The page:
Nathan, for the record, I did not use a squash racket as a possible self defense weapon, nope, not once.
For the record there has never been a squirrel in your house.
For the record we did not trap one on the third floor with an open window in the hopes s/he would see him/herself out.
I am the bravest and most capable of all landlords you could have.

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Sour Milk

Hi, come on in.

Don’t mind the banging coming from upstairs, Mette is working on making me something.  Leave your boots by the door, hang jackets and hats anywhere you can find a spot.  It’s cold outside, warm up in the kitchen.

I have everything all ready to make a batch of yogurt.  Warm, tangy, delicious yogurt.  The same yogurt that when the professor saw how I made it was shocked.  “Really, that’s all you do?!”  Surely there should be something more to it than that.  And, there isn’t.  When making yogurt I think you need to remember this.  People first started making yogurt by mistake, in hot climates.  Less is more.  If you research recipes for how to make yogurt you will find countless methods, numerous temperatures and times to adhere to.  They are all right.   The process I am sharing here is my method.  I have found that it produces predictable results which, most importantly, my small folk devour.  That being said, feel free to experiment and find what works best for you.

The steps are basic.  Basic enough that you can have time to work on your curlers.

Mette trying out her new curlers.

Mette trying out her new curlers.

There is also plenty of down time, so feel free to organize a few cabinets while you are at it.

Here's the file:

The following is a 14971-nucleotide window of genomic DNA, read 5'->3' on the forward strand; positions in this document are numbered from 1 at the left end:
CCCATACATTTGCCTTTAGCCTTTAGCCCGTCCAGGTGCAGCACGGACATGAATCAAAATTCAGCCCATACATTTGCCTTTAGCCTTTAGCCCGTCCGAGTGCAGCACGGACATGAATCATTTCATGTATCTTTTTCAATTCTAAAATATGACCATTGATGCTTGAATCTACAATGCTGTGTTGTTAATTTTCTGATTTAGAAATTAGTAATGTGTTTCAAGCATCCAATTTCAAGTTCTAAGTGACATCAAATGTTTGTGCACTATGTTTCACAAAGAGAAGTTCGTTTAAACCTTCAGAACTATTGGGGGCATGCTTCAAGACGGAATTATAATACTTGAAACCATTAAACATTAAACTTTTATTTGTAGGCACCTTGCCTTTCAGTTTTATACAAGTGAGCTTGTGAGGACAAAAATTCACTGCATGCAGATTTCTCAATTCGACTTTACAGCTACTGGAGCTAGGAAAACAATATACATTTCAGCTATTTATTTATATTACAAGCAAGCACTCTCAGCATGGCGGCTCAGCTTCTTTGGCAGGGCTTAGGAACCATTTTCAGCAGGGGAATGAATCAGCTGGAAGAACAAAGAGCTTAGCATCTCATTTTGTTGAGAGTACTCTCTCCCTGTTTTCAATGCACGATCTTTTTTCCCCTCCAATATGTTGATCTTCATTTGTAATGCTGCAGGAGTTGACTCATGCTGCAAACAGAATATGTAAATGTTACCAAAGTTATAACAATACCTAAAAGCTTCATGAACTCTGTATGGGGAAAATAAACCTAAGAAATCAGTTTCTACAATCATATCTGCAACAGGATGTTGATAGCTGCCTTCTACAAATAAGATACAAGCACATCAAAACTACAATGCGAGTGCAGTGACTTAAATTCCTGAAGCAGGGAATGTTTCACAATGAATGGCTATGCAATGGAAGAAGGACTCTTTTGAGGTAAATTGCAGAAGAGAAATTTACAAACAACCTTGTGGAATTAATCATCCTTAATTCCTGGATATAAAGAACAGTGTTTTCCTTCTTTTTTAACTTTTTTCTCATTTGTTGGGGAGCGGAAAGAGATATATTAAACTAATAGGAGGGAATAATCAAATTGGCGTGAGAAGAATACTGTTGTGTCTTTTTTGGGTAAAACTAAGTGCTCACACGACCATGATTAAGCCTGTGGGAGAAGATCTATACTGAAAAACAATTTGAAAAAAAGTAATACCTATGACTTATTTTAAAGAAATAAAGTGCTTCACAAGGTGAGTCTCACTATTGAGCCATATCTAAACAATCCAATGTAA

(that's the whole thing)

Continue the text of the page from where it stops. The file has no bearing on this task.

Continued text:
sometimes you just have to start a new project.

sometimes you just have to start a new project.

When making anything, clean equipment is a really good idea.  I make our yogurt in large Ball wide mouth canning jars.  I have tons of them, they are easy to clean and they store well.  Use what you like best.  Because today I was showing friends my “sour milk secrets” I used a whole gallon of milk, but usually I make one half gallon every week or so.  I use local raw whole milk that I get delivered to my house by the farmer.  It is lovely and grassy, but you can use any whole milk.  Pasteurized is even fine.  I am a big believer in the good fat in milk, especially local and grass fed milk, and I prefer raw or low temp pasteurized, but that is a whole other can of worms for another post.  The other key ingredient you need besides milk to make yogurt, is yogurt.  You need a small amount of yogurt to get you going.  Once you have made your first batch you can reserve a small portion of that to make you next batch.  It’s kind of like a sour dough starter.  The golden ratio to remember is 1/4 cup yogurt for every 4 cups of milk.  So to make a gallon of milk into  yogurt I needed one cup of yogurt from my last batch.  Amazingly enough I managed not to scrape the jar empty the night before and saved enough!  whew!  Can’t begin to tell you how many times I have done that.  In a pinch you can use store bought yogurt to get you going.  Or, if you are lucky and happen to have a Rachel down the street, you can call her and see if she has any homemade yogurt you can have.  But, not everyone is lucky enough to have a Rachel down the street.  Though wouldn’t it be great if we did.

So here is all my gear ready to go:

Yogurt making equipment all neatly gathered, ready to go.

Yogurt making equipment all neatly gathered, ready to go.

There are four large wide mouth jars with plastic tops, two pint glass canning jars I fill with boiling water (more on that later), a large iSi flexible measuring cup, measuring spoon, cast iron pot, polder thermometer, rice pack, milk and a cooler.


Homemade Yogurt

4 cups whole milk

1/4 yogurt

Heat milk to 185F.  Let cool to 115F.  Stir in starter yogurt.  Let yogurt sit undisturbed for 6 hours in a nice warm spot.  Enjoy.